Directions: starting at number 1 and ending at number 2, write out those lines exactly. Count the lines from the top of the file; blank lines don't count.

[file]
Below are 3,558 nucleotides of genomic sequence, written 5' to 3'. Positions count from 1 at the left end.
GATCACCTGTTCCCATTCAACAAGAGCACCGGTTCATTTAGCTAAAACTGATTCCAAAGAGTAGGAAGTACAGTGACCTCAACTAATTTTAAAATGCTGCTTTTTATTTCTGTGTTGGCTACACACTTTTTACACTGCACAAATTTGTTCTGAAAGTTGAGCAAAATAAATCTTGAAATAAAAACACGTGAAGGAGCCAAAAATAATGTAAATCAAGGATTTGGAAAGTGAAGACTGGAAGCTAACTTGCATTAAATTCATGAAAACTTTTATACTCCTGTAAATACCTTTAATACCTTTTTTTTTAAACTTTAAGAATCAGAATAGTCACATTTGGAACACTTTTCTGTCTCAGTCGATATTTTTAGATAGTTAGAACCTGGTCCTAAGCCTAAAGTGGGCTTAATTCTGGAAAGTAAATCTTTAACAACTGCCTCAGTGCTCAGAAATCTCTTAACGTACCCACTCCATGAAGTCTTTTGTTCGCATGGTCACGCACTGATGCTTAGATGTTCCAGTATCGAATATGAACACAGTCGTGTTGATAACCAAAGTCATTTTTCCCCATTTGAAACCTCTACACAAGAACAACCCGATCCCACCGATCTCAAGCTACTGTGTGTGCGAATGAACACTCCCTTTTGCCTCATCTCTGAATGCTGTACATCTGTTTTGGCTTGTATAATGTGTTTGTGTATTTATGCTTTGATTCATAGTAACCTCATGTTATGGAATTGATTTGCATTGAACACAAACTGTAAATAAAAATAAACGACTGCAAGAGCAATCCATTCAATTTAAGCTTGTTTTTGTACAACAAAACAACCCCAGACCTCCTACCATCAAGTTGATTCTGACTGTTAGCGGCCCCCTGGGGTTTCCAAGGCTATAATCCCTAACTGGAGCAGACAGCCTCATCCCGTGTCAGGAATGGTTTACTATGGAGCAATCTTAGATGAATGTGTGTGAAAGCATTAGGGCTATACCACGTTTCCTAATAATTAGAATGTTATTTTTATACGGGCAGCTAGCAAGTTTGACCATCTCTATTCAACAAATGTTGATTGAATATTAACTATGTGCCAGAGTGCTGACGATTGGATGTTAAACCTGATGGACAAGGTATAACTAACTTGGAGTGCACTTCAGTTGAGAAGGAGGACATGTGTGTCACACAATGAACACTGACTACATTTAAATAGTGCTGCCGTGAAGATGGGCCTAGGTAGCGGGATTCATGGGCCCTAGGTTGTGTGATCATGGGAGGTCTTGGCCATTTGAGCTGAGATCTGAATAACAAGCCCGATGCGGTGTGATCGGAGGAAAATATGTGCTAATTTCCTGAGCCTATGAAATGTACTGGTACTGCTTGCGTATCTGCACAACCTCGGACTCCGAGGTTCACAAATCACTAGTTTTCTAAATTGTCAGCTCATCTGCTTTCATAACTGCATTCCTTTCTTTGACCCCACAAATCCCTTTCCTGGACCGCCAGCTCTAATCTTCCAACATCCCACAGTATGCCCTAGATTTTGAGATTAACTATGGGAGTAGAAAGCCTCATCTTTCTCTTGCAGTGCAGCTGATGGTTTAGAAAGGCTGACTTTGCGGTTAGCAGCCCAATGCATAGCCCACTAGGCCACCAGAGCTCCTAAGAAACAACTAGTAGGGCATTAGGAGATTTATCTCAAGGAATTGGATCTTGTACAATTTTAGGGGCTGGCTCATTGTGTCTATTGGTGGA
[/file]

Below are 3,558 nucleotides of genomic sequence, written 5' to 3'. Positions count from 1 at the left end.
GATCACCTGTTCCCATTCAACAAGAGCACCGGTTCATTTAGCTAAAACTGATTCCAAAGAGTAGGAAGTACAGTGACCTCAACTAATTTTAAAATGCTGCTTTTTATTTCTGTGTTGGCTACACACTTTTTACACTGCACAAATTTGTTCTGAAAGTTGAGCAAAATAAATCTTGAAATAAAAACACGTGAAGGAGCCAAAAATAATGTAAATCAAGGATTTGGAAAGTGAAGACTGGAAGCTAACTTGCATTAAATTCATGAAAACTTTTATACTCCTGTAAATACCTTTAATACCTTTTTTTTTAAACTTTAAGAATCAGAATAGTCACATTTGGAACACTTTTCTGTCTCAGTCGATATTTTTAGATAGTTAGAACCTGGTCCTAAGCCTAAAGTGGGCTTAATTCTGGAAAGTAAATCTTTAACAACTGCCTCAGTGCTCAGAAATCTCTTAACGTACCCACTCCATGAAGTCTTTTGTTCGCATGGTCACGCACTGATGCTTAGATGTTCCAGTATCGAATATGAACACAGTCGTGTTGATAACCAAAGTCATTTTTCCCCATTTGAAACCTCTACACAAGAACAACCCGATCCCACCGATCTCAAGCTACTGTGTGTGCGAATGAACACTCCCTTTTGCCTCATCTCTGAATGCTGTACATCTGTTTTGGCTTGTATAATGTGTTTGTGTATTTATGCTTTGATTCATAGTAACCTCATGTTATGGAATTGATTTGCATTGAACACAAACTGTAAATAAAAATAAACGACTGCAAGAGCAATCCATTCAATTTAAGCTTGTTTTTGTACAACAAAACAACCCCAGACCTCCTACCATCAAGTTGATTCTGACTGTTAGCGGCCCCCTGGGGTTTCCAAGGCTATAATCCCTAACTGGAGCAGACAGCCTCATCCCGTGTCAGGAATGGTTTACTATGGAGCAATCTTAGATGAATGTGTGTGAAAGCATTAGGGCTATACCACGTTTCCTAATAATTAGAATGTTATTTTTATACGGGCAGCTAGCAAGTTTGACCATCTCTATTCAACAAATGTTGATTGAATATTAACTATGTGCCAGAGTGCTGACGATTGGATGTTAAACCTGATGGACAAGGTATAACTAACTTGGAGTGCACTTCAGTTGAGAAGGAGGACATGTGTGTCACACAATGAACACTGACTACATTTAAATAGTGCTGCCGTGAAGATGGGCCTAGGTAGCGGGATTCATGGGCCCTAGGTTGTGTGATCATGGGAGGTCTTGGCCATTTGAGCTGAGATCTGAATAACAAGCCCGATGCGGTGTGATCGGAGGAAAATATGTGCTAATTTCCTGAGCCTATGAAATGTACTGGTACTGCTTGCGTATCTGCACAACCTCGGACTCCGAGGTTCACAAATCACTAGTTTTCTAAATTGTCAGCTCATCTGCTTTCATAACTGCATTCCTTTCTTTGACCCCACAAATCCCTTTCCTGGACCGCCAGCTCTAATCTTCCAACATCCCACAGTATGCCCTAGATTTTGAGATTAACTATGGGAGTAGAAAGCCTCATCTTTCTCTTGCAGTGCAGCTGATGGTTTAGAAAGGCTGACTTTGCGGTTAGCAGCCCAATGCATAGCCCACTAGGCCACCAGAGCTCCTAAGAAACAACTAGTAGGGCATTAGGAGATTTATCTCAAGGAATTGGATCTTGTACAATTTTAGGGGCTGGCTCATTGTGTCTATTGGTGGA